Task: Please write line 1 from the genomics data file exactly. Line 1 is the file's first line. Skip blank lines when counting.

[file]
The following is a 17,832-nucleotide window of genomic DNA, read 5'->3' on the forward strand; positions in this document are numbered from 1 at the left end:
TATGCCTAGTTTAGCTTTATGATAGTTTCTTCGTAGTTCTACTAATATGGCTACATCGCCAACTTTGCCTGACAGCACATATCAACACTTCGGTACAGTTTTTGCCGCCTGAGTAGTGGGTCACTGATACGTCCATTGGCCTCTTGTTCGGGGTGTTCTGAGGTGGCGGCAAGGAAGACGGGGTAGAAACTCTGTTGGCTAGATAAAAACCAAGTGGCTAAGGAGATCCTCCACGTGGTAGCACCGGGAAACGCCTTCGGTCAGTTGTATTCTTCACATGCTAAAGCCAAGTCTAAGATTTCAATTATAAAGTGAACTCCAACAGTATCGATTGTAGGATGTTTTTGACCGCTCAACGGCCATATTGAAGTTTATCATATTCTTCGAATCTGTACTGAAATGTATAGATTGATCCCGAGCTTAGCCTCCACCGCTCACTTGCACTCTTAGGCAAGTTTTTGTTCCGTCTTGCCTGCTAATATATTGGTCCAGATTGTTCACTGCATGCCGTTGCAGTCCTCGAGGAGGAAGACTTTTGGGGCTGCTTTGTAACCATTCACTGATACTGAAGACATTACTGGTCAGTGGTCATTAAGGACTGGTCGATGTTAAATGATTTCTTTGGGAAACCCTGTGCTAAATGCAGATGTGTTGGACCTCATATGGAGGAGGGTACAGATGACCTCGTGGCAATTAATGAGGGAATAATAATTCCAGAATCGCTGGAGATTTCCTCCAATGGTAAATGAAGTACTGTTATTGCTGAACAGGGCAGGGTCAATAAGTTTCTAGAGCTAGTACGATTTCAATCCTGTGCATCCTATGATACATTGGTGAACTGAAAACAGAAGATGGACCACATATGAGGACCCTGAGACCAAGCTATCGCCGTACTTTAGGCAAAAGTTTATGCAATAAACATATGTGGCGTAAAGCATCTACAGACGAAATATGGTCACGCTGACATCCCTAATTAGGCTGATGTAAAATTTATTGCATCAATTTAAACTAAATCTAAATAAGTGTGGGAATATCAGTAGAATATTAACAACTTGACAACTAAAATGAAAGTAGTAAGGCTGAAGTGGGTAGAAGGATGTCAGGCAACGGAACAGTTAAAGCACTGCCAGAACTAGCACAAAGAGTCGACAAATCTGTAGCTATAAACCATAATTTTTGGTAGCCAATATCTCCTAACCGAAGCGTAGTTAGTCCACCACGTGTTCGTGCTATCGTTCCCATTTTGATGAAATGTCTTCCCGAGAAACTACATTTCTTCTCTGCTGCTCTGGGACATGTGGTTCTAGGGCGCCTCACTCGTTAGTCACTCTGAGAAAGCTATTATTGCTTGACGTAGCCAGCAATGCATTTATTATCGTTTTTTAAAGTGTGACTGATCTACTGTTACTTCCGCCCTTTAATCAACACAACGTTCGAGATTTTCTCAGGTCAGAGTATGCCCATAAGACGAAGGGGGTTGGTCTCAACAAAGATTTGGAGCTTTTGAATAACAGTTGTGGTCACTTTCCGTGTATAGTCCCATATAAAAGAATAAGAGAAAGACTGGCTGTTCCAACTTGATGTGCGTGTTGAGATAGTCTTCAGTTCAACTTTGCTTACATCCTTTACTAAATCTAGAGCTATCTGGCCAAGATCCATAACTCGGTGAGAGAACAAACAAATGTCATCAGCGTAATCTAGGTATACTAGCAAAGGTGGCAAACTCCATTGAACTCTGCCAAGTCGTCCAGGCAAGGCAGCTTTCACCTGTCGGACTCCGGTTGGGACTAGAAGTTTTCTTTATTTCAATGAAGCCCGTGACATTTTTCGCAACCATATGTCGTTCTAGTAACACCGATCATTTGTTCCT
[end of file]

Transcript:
The following is a 17,832-nucleotide window of genomic DNA, read 5'->3' on the forward strand; positions in this document are numbered from 1 at the left end: